Last week at this time, I was at the American Heart Association 2017 Scientific Sessions meeting in Anaheim, CA. I’m not going to risk a libel suit for telling you what I think about Anaheim.
I’m sure that anyone who has read my previous posts knows that events of only a week ago have not aged sufficiently to write about anyway. But being at the AHA brings back memories. I attended the 1977 AHA meeting that was held in Dallas, and I have never entirely gotten past it.
If you remember, President John F. Kennedy was assassinated in Dallas in November, 1963. The 1977 meeting was my first visit to Dallas, and the United States had just traded Gerald Ford for Jimmy Carter in the Oval Office. The loss of JFK was still fresh.
On a sunny but chilly day in early November, I walked the several blocks from my downtown hotel to the Texas School Book Depository building. At the time, the building was in a sort of renovation limbo, and it looked haunted. It was impossible to keep from looking at the sixth floor and wondering which window Lee Harvey Oswald shot from.
I’ve never felt good about Dallas, or the American Heart meeting since.
President Kennedy gave his last public address at Amherst on October 26th, 1963. I was lucky enough to be in audience. I have joined a group of classmates (some of whom are shown here) working on a documentary that looks at the content and impact of that speech, and offers some commentary on its relevance today. As part of the effort, our group met at Amherst College on October 28th for a Saturday event called “Poetry and Politics, A Celebration of the Life and Legacy of JFK.”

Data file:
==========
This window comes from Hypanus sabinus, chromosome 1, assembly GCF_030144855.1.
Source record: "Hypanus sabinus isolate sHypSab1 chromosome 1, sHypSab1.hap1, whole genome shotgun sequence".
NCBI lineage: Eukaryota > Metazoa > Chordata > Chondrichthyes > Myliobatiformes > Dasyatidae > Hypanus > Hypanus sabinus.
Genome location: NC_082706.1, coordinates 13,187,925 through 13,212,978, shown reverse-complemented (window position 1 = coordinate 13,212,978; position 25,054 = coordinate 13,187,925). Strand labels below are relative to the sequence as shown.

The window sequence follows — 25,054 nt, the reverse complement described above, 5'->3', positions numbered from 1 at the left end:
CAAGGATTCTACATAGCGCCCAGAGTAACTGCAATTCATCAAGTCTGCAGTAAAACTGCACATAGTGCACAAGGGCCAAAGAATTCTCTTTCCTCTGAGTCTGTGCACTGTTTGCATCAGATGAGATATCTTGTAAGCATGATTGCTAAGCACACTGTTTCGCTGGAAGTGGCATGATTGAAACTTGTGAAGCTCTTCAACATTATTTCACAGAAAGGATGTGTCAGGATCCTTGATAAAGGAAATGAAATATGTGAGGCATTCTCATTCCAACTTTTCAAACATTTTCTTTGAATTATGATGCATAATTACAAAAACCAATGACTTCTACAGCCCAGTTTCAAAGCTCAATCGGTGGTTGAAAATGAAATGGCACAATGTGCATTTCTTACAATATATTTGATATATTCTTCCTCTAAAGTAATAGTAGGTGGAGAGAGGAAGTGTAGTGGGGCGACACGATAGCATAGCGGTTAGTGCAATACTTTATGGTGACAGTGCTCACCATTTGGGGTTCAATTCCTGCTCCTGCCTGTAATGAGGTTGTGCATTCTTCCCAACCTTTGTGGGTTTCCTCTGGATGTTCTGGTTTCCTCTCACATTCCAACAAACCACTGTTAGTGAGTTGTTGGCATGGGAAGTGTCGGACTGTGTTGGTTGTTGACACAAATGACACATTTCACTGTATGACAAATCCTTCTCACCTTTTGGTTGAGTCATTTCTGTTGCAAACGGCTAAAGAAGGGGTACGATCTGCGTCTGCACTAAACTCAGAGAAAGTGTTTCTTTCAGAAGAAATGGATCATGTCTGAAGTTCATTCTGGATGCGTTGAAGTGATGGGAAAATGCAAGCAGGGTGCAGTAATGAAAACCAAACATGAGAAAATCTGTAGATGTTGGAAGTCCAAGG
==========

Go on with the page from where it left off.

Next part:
The day was not unlike the October day in 1963 when the President spoke: a crisp, sunny fall day in New England, enough leaves on the ground to rustle as you walk, and enough still on the trees to stand out in color against the blue sky and high, thin clouds. After three outstanding presentations by current students and a panel discussion, the 150 or so of us who were “celebrating” gathered on the grassy quadrangle in front of the Frost Library, the building JFK had come to dedicate.
The keynote speaker looked familiar as he stepped vigorously up to the podium. Congressman Joseph P. Kennedy III is unquestionably one of “the” Kennedys. He looks more like his grandfather, Attorney General Robert F. Kennedy, than his great-uncle the President, but the resemblance is strong.
After the speech, I took a little private walk around the campus. I looked at the second floor of James dorm where I lived, at the Chapel where I had listened to Robert Frost say his poems, and the playing field at the foot of Memorial Hill where I had watched JFK’s helicopter land.
The young Congressman gave a good speech. Not perfect, but perfectly adequate. He’s just 37; there’s time, and there’s hope.